HOUSTON -- The Astros are headed to their sixth straight postseason, but before the playoffs come around, they need to answer lingering questions, such as: Who will occupy that No. 4 spot in the rotation? José Urquidy seems to be the clear choice, but questions may arise after his tough outing in the Astros’ 8-5 loss to the A’s.
Here is where the Astros stand:
One thing that is certain is the pitching staff -- which leads the AL in ERA (2.95), strikeouts (1,352) and opponents’ average (.212) -- will be crucial to the Astros’ success in October.
Assuming Justin Verlander, Framber Valdez and Lance McCullers Jr. will head the rotation, it leaves the group of Urquidy, Luis Garcia, Cristian Javier and Astros top prospect Hunter Brown as candidates for the fourth starting role. Urquidy, who was coming off a rough start against the Angels, did not help his case on Saturday, allowing six runs on seven hits in six innings.
“[Urquidy] is getting ahead of hitters but not putting them away,” Astros manager Dusty Baker said. “He didn’t have very good command of his breaking ball, and the changeup was a little hard.”
Urquidy was shaky from the get-go on Saturday, as he yielded three straight singles to open the game. He escaped with minimal damage, allowing just one run, but he wasn’t quite able to settle into a groove. A three-run fifth inning, in which Seth Brown launched a towering 432-foot homer, proved decisive.
It marked the second straight outing for Urquidy in which he allowed six earned runs and the first time he was tagged for back-to-back losses in his career. The righty’s uncharacteristic struggles come down to two factors: bad location and an ineffective changeup.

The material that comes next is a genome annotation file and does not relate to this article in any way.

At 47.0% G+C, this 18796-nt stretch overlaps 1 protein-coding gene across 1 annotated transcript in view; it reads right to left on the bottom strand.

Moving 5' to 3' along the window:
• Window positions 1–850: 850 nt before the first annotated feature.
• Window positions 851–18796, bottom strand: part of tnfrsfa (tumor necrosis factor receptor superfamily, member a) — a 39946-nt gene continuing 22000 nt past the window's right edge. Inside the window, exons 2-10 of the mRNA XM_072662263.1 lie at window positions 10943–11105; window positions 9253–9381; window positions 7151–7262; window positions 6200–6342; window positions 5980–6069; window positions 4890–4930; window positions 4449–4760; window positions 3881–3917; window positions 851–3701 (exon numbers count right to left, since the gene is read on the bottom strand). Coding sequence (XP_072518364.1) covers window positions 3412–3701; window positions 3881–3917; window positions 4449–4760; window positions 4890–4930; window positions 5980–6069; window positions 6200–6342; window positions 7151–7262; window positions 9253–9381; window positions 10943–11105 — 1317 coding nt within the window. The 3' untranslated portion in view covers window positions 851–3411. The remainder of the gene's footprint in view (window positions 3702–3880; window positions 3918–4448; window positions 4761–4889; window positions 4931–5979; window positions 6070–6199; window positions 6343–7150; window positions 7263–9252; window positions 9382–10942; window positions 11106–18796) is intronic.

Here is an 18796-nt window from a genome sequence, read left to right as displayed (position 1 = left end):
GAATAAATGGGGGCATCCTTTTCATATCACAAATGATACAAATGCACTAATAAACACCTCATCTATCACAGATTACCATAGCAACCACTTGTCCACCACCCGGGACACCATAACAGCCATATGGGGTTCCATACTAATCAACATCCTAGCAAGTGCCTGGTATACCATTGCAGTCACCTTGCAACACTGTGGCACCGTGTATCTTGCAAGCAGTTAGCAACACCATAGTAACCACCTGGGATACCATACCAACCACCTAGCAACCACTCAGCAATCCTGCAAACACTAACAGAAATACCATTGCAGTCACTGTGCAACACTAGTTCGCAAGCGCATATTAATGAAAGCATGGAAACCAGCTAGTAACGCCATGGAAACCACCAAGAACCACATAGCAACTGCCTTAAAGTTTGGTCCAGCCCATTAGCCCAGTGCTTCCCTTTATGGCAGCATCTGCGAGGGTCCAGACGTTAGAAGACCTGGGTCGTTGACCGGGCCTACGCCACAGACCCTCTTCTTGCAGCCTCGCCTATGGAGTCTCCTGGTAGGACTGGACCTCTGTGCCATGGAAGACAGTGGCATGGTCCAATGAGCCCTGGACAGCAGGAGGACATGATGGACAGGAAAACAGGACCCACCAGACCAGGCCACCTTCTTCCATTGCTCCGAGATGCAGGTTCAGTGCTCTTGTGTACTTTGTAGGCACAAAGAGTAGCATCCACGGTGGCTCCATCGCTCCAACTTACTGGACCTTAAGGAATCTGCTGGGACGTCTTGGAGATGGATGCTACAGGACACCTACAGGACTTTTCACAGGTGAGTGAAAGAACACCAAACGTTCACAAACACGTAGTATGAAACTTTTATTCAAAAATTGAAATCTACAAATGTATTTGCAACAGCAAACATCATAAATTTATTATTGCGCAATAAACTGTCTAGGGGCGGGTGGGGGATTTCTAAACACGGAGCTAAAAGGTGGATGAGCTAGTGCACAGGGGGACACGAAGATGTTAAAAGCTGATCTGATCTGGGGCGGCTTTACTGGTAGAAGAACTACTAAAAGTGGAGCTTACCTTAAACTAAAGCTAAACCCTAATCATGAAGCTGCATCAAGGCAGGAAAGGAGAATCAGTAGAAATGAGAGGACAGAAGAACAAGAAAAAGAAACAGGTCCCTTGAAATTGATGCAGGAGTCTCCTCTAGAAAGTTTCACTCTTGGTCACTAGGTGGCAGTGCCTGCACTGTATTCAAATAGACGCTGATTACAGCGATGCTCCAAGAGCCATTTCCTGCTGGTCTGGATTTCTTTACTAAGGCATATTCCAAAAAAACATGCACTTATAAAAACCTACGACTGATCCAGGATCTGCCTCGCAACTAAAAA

“I am leaving pitches down the middle,” Urquidy said. “I was throwing off-speed [pitches] very flat, and the hitters have been taking advantage of it. The changeup has been a little too fast and straight, too.”
Now the question remains: Who is going to be the No. 4 starter for the Astros in the postseason? Baker laid out the criteria last week, when he stated that he will look at the whole body of work, rather than just the numbers.
That may not be favorable for Brown, who has impressed since he was called up in September, but only has two big league starts under his belt.
Javier is a strong candidate, as he can be a strikeout machine (11.8 strikeouts per nine innings), but he can struggle to find the strike zone at times and has the most bullpen experience of the four.
Then there’s Garcia, who was in the bullpen on Saturday due to Phil Maton and Ryne Stanek being unavailable. The 25-year-old is 12-8 with a 4.04 ERA in 25 starts, making him a candidate to rival Urquidy.
Despite his recent struggles, Urquidy is in the midst of the best season of his four-year career, as he has already reached career highs in wins (13), starts (27), innings pitched (157) and strikeouts (127). He also has extensive playoff experience, posting a 4.05 ERA in 33 1/3 career postseason innings, including three wins in the World Series.
Baker will continue to evaluate the pitchers in the final weeks of the regular season, but one thing to note: He has not lost faith in Urquidy.
“Guys go through these ups and downs,” Baker said. “I have full confidence in Urquidy. You don’t lose confidence in a guy because of a couple of rough outings.”